Early childhood educators anxious about jobs due to full-day kindergarten
The Canadian Press
Published Sunday, December 13, 2009 7:02PM EST
TORONTO - Joanna Lindeman has spent the better part of four years crouching next to four- and five-year olds at a daycare centre in Thunder Bay, Ont., teaching the boisterous group how to read, write and play.
Lindeman, 26, has been running the program at the non-profit day care for four years, but come next September, that program will end.
"I have really close relationships with children and their families and I'm scared that's going to be lost," said Lindeman.
As Ontario swiftly ushers in full-day kindergarten in September, early childhood educators are panicked, anxiously waiting to see what will happen to their jobs, their centres and their profession.
The province is moving ahead with a costly $1.5-billion-a-year-program that will enrol about 35,000 kids in full-day kindergarten next September, expanding to 50,000 kids in 2011.
Under the new plan, teachers will work with early childhood educators (ECEs) in the classroom.
But the province has spared little time rolling out the new initiative and this has left ECEs scrambling to find answers about the fate of their profession.
"When you rush something like this there isn't enough consultation," said Eduarda Sousa, the executive director of the Association of Early Childhood Educators Ontario, a voluntary association that represents ECEs.
"You have communities fearing that the removal of four- and five- year olds from childcare programs is going to leave a huge gap in their revenue and in their programs."
As more ECEs move into the public system, there are rumblings that smaller daycare centres dotted throughout communities in Ontario could cut staff, close programs and, in some cases, shut down facilities.
For Kelly Massaro-Joblin, the executive director of School House Playcare Centres in Thunder Bay, Ont. where Lindeman works, the announcement of full-day kindergarten was a direct blow to her schools.
"We are sad to lose our kindergarten programs, because it's a big component of our program. It does mean losing a considerable part of our enrolment," said Massaro-Joblin, who will try to recoup the loss by offering childcare to infants in her three centres.
However, the cost of delivering infant programs is more expensive, and Massaro-Joblin is left wondering where the money will come from.
"Whose going to fund the changes to childcare?" Massaro-Joblin asked.
She is also worried about keeping staff.
"My staff definitely will be head hunted because of their experience," Massaro-Joblin said.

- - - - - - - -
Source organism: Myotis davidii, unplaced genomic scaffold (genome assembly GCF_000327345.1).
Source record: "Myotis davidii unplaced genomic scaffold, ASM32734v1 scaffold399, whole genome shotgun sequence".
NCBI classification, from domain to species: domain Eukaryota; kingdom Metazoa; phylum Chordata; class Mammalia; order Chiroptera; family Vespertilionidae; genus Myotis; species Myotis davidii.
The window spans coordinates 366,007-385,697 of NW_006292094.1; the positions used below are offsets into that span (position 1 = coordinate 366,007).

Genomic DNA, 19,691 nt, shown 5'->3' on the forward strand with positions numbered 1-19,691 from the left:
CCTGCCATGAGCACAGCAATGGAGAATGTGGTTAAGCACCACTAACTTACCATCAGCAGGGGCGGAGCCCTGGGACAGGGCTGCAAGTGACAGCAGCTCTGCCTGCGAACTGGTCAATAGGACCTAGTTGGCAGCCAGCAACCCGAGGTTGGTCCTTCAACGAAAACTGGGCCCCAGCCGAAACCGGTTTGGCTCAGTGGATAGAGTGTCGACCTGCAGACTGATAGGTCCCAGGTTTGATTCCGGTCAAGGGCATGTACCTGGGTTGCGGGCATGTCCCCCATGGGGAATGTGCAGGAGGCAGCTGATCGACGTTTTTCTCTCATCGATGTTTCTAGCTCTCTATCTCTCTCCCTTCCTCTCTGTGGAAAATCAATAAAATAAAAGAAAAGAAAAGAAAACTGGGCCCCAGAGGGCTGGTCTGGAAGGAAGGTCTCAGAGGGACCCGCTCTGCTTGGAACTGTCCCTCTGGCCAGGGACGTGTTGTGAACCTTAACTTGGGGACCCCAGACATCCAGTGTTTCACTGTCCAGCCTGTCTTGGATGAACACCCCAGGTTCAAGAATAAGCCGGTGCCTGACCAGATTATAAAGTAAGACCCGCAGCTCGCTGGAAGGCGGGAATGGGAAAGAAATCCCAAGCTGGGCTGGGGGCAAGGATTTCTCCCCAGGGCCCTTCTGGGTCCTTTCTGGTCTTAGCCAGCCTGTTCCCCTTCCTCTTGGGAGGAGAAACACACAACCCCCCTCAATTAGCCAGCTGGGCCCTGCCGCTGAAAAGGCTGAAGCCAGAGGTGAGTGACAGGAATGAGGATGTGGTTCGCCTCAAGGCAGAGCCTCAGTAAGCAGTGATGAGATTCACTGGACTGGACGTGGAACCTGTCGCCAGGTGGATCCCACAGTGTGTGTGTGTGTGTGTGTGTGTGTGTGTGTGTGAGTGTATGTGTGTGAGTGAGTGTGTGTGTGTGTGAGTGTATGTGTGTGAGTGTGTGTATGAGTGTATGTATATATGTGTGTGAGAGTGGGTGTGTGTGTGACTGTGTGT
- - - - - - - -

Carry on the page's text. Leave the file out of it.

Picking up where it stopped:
This may not be a problem, according to Sousa, who said elementary schools are offering ECEs a wage well-below what was suggested in a report by the government's early learning adviser.
Charles Pascal recommended the educators make $26.85 an hour, but the province's plan has ECEs making $19.48 an hour.
"The concern is they're going to have difficulty finding ECEs that are seasoned and have the training to fill those positions, because the wages they're offering do not recognize the education," said Sousa, who did acknowledge that, provincewide, an ECE's salary can vary from $10 an hour to well over $30 an hour.
For many ECEs, the biggest unanswered question is the role they will play working alongside a teacher in a classroom.
The province has maintained the early childhood educator will work in partnership with a teacher, but some are unconvinced.
"The teacher with the university education is in charge and he or she would be the only one able to deliver curriculum," said Barbara Winberg, 55, as she imagined what next September might look like.
Winberg has been working as an ECE for five years in Thornhill, Ont., at Kids Come First Childcare Services, and questioned the idea of "partnership" in the classroom.
"If there's to be a partnership in the classroom, one of the partnerships has to be an equivalency of pay," she said, wondering if a strong teachers' union could muscle out an eager ECE.
Paris Meilleur, the spokesperson for the minister of children and youth services, has tried to ease this concern by emphasizing the benefits of teamwork in the classroom.
"It will be a partnership, said Meilleur.
"What that looks like and how that gets developed is still getting figured out."
Experts in the field of early childhood education are also hesitant to be too critical of a program that will ultimately benefit young minds.
"I hope it's an opportunity to improve things despite the very real challenges and shortcomings of the initial implementation," said Carl Corter, the Atkinson Chair at the Institute of Child Study at the University of Toronto.
"I don't want to simply talk doomsday."
Corter views the province's initiative as a first step in bringing all ECEs into Ontario's education system.
"Yes, it's going to be imperfect," he admitted, "but we need change."
The change is not soon enough for some early childhood educators.
For Lindeman, the uncertainty is too much. She is back at school, as she works toward receiving her teaching certificate.